Orcas – Sutil Channel, Discovery Islands Archipelago

Big Animal Encounters

I joined a four hour whale watching tour with Big Animal Encounters. Dressed in warm dry suits, we boarded the zodiac, Fast Forward and headed out towards Sutil Channel, a channel within the Discovery Islands archipelago.


This was a surprising visit, as our captain indicated that orcas are not regular visitors within the Sutil Channel. These surprise visitors were everywhere, and impossible to predict and track their movements. With strictly enforced government laws in place to protect the whales, all boats had to maintain a distance of 400ft from them. Tour guide boats, like our boat, hang a purple flag indicating they have license to be within 400ft of killer whales. A boat cannot approach a whale, but if the whale approaches the boat, that is okay. Within this archipelago community, locals (including world famous environmentalist, David Suzuki) are fiercely protective of the whales, and watch each other carefully making sure these laws are upheld.

There are three types of orcas: resident, transient and offshore. Each type is basically classified by feeding behaviors, pod sizes and dorsal shape. Resident orcas eat fish. Transient orcas eat mammals. Offshore orcas eat schooling fish and are known to sometimes eat mammals and sharks.

It was thought these orcas were transient. It took some time, as locals and tour boats radioed each other, communicating visuals to identify the whales. These orcas were resident orcas. This meant they eat fish and sometimes squid.

Our captain had a hydrophone device, that he would drop into the water as we watched the whales. We could hear them talking to each other. It was incredible. Brought me to tears, listening to these majestic animals communicate to each other.

How anyone can hurt these creatures is beyond my ability to reason.

Orcas – First Sighting

Best Picture


Orca – Sequencing of Surface to Submersion

Best Picture


Orca and BC Ferry From Cortes Island to Quadra Island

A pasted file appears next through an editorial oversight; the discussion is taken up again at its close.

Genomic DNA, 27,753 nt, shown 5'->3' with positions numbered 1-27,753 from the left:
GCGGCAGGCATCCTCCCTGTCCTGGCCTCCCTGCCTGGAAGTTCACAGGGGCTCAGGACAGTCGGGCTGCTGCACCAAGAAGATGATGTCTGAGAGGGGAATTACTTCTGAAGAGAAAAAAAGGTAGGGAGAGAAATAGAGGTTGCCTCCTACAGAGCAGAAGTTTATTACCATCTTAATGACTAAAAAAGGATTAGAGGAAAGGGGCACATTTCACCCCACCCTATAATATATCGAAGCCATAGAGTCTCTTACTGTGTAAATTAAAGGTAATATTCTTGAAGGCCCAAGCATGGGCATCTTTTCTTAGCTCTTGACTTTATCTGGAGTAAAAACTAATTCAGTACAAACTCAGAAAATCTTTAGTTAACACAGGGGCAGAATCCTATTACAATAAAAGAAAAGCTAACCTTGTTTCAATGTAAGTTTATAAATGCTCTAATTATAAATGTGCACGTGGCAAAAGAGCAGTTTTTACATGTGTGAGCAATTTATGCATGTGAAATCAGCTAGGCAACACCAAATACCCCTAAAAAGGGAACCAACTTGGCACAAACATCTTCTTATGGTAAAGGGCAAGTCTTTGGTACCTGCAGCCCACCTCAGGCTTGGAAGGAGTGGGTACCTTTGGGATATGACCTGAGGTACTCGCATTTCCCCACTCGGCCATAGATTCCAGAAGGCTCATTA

Best Picture


Orcas – Random

Best Picture


Thankfully, these whales ate fish! Meaning, we weren’t witness to a National Geographic moment of an orca feeding on a mammal such as a seal or dolphin. Stories our captain shared, such as his witness to transient orcas training their young how to hunt, would have been very upsetting for me to see. My heart just can’t handle seeing an animal hunt and kill another.

My pictures are zoomed in and cropped, meaning we were never this close, as it may seem.

I am an avid sea kayaker. I can only imagine what it would be like to come across these whales while paddling the Sutil Channel. The thought of it is this strange mixture of fear and adrenaline. Orcas are apex predators. While humans are not on their menu, there is something absolutely terrifying about their size, teeth and intelligence – facts not to be taken for granted.

The orcas had company in the Sutil Channel! Some humpback whales were swimming around there too!

To read about the humpback whales we saw on the tour, click on the link below:

Humpback Whales – Sutil Channel, Discovery Islands Archipelago

S, 🐋

4 Comments Add yours

  1. Looks like you saw quite a few Orcas. I’ve actually never gone whale watching in BC. Hopefully we can go soon!

    1. The whale population is growing here! You’ll love it!!!

  2. mama says:

    I would have to say the magic on this trip was listening to the Orcas speaking to each other. This must have been music 🎶🎶to your ears and understandably tears to your eyes..😢 Love the photo you used to introduce this wonderful experience. Love you and your big heart. mama 👵🏻🤗😘♥️

    1. Thanks Mama!!! Love you too, and your big heart! ❤️❤️❤️

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